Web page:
Now that number on the left, the total hires, is a pretty big one — over 600,000 total. Unlike the other graph, I don’t have the exact figure for this, but it looks to be around 610,000. That’s a huge number. Why would the numbers be at such odds? Because at the big sites — Oak Ridge and Hanford — there was a pretty high rate of turnover, as the “terminations” bar indicates: over 560,000 people left their jobs on the Manhattan Project by December 1946.
Some of this, of course, is because the job was done and they went home — once the construction was done, you didn’t need as many people working on construction anymore. But it’s also because even during the war, there was a considerable amount of people either quitting or getting fired. People left their jobs all the time, at all times during the war. As the report indicates, the reasons and rates varied by site. For construction at Hanford, they had an average monthly turnover rate of 20%, with a ratio of resignations to discharges set at 3 to 1. Of those who resigned, 26% did so because of illness, 19% were to move to another location (which could be a lot of things), 13% cited poor working conditions, 13% said there was an illness in the family, 14% had got another job somewhere else, 7% cited the poor living conditions, 6% got drafted or otherwise joined the military, and 2% complained about wages. Of those who were discharged, about a quarter of the time it was because they were an “unsatisfactory worker,” and the rest of the time it was because of chronic absenteeism. For construction at Oak Ridge, the average turnover rate was 17%, with mostly the same reasons given, though the resignations to discharge ratio was 2 to 1. (More people, by percentage, complained about the living conditions at Oak Ridge than at Hanford.) For the operations at Oak Ridge, the turnover rate was 6.6%, with a resignations to discharge ration of 1.3 to 1 — of those who left, a little over 40% did so because they were fired.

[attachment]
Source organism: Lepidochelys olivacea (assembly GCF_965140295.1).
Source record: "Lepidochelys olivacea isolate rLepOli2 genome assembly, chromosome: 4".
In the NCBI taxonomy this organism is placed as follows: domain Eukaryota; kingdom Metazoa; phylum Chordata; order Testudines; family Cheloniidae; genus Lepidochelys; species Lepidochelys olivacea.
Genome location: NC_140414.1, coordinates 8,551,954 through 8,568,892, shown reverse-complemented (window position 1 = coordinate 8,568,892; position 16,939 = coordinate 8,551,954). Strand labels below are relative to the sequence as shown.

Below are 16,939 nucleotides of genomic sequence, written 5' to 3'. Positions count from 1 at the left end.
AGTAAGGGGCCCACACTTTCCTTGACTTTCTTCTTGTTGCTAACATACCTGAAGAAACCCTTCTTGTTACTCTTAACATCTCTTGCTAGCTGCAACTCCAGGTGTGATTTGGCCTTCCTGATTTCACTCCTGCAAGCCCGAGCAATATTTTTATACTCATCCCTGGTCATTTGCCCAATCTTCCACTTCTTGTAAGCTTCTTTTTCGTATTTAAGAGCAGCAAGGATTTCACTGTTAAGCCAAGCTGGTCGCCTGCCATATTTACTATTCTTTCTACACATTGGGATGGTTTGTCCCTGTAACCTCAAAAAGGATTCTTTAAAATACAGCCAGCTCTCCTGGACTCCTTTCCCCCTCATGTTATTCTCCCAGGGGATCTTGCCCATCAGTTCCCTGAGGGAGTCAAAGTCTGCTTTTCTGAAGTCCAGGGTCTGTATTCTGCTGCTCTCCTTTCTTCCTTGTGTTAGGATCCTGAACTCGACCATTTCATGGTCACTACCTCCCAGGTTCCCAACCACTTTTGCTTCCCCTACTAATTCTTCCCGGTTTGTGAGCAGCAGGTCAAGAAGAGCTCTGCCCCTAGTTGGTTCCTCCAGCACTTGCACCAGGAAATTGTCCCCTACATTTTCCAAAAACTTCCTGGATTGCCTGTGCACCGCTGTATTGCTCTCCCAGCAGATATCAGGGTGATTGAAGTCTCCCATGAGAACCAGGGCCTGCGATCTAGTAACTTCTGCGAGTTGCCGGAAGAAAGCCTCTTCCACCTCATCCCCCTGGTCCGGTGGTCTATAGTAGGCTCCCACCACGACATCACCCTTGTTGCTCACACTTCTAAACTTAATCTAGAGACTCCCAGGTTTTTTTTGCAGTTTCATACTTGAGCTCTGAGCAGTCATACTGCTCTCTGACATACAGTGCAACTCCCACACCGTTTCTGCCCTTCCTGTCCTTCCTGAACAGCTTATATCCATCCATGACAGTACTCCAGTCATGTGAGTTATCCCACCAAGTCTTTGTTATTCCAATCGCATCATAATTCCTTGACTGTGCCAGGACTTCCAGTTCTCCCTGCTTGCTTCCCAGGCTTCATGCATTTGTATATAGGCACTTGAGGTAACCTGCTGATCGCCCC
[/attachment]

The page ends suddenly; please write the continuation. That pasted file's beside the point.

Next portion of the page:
Of course, these numbers run through the entire tenure of the Manhattan Engineer District. When most people want to know how many people it took to make the bomb, they want to know up until August 1945 or so. I don’t have exact numbers on this. However, if we take the data from the report and the graphs, and assume an average monthly turnover rate of about 17% for the entire project, we end up with about the right number total.2 Subtracting all of the people added after August 1945, we get around 485,000 total people required to make the bombs during World War II. Given how much of that employment was front-loaded (again, with a peak in June 1944), I don’t think it’s too far off to assume that probably half a million people were employed to make the bomb. Which, to put that in perspective, means that during World War II, approximately 0.4% of all Americans worked on the bomb project — about one out of every 250 people in the country at the time.
Which is pretty impressive. By contrast, I’ve seen estimates that said that the Soviets used about 600,000 people total to make their atomic bomb. Which is not too different a number, actually — a bit less impressive than one might think if one is only comparing it to the peak of the Manhattan Project. The Soviets had around 170 million people at the time, so it works out to be a pretty similar percentage of the total population as the American project. Of course, one suspects that fewer of the Soviet workers were able to quit because they didn’t like the wage and working conditions. Though I’m sure they had their own form of grim “turnover.”